Home Indemnity Co. v. BowersAnnotate this Case
253 S.W.2d 750 (1952)
HOME INDEMNITY CO. v. BOWERS.
Supreme Court of Tennessee.
December 5, 1952.
Poore, Cox, Baker & McAuley, Knoxville, for plaintiff in error.
Hodges & Doughty, J. H. Hodges, Knoxville, Franklin Park, Jefferson City, for defendant in error.
The single question presented by this appeal is whether a third party, who had received personal injury in an automobile accident, in which the automobile which caused the injury, was being driven by a conditional vendee of the insured, may recover for her injuries from the Insurance Company under the omnibus clause of its policy, after the insurer and conditional vendor has been dismissed from the litigation, and is not a judgment debtor.
Suit was filed in the Circuit Court of Jefferson County by Delia Bowers as mother of the injured minor, for her medical expenses, hospital bills, etc., and a separate suit was filed for the minor for personal injuries. The present appeal presents only the suit of Delia Bowers for *751 medical bills and hospital expense. The original suits named as defendants, Wiley, who was the conditional vendee and driver and operator of the car at the time of the accident; William Case, the insured and conditional vendor. Thereafter, non-suits were taken against William Case, the Insurance Company denied liability, and a pro confesso was taken against Wiley, who failed to plead. A final judgment was entered in the suit of Delia Bowers for $2,000 against Wiley.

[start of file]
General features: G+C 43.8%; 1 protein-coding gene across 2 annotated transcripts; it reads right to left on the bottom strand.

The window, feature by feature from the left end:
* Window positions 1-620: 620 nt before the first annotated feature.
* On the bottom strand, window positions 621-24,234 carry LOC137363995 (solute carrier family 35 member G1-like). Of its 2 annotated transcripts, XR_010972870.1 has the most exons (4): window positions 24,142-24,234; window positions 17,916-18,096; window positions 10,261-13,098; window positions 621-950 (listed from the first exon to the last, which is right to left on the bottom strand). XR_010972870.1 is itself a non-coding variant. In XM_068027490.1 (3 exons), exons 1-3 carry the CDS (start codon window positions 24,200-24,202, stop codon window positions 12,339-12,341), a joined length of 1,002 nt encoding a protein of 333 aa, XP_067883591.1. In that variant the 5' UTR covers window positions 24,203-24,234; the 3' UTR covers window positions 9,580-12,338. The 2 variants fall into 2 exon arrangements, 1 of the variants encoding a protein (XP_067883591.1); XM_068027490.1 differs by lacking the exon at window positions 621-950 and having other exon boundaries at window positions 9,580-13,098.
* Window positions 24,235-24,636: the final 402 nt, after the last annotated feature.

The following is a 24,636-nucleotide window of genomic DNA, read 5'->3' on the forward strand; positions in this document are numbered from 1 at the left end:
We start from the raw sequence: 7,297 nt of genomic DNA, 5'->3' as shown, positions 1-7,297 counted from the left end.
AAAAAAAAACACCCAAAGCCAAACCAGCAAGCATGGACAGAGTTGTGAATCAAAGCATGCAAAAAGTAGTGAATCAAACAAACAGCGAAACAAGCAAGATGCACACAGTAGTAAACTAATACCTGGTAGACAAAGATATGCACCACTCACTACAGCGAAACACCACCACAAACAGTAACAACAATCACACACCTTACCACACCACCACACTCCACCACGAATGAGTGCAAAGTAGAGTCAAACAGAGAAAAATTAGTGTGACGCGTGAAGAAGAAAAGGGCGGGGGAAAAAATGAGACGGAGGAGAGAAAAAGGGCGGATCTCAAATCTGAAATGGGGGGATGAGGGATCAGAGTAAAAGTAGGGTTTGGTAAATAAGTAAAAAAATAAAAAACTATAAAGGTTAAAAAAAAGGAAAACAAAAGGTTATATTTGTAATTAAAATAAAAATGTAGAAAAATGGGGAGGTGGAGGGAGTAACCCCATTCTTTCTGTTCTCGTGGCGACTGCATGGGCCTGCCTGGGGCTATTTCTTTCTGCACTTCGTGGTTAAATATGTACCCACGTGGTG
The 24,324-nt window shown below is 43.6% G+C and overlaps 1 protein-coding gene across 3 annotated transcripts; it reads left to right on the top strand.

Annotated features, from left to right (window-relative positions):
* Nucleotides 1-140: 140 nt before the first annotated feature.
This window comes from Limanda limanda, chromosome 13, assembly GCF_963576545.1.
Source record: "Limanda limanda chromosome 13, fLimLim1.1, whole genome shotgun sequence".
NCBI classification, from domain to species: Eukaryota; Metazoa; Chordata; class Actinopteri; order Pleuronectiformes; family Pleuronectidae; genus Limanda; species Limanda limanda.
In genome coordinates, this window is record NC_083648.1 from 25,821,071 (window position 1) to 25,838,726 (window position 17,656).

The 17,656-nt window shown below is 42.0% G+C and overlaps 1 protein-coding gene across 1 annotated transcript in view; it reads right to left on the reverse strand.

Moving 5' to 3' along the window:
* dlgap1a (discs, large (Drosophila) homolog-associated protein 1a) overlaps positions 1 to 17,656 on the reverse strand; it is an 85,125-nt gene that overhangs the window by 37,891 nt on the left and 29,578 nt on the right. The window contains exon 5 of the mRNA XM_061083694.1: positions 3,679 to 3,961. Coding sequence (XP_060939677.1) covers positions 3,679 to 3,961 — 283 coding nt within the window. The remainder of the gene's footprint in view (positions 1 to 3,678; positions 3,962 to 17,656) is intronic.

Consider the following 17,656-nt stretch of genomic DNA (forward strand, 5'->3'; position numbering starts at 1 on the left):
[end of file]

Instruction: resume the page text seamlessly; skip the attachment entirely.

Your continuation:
After an execution on this judgment was returned "nulla bona" the present suit by Delia Bowers was instituted against the Home Indemnity Company on the omnibus clause of its policy of insurance issued and in force at the time, in favor of William Case. After a demurrer was overruled and defendant filed special pleas of nil debet and the general issue, the facts were stipulated and judgment rendered for Plaintiff for $2,000.
A photostatic copy of the policy of insurance is in the record, and the pertinent part of the omnibus clause is as follows:"With respect to the insurance for bodily injury liability and for property damage liability, the unqualified word `insured' includes the named insured and also includes any person while using the automobile, and any person or organization legally responsible for the use thereof, provided the actual use of the automobile is by the named insured or with his permission. * *."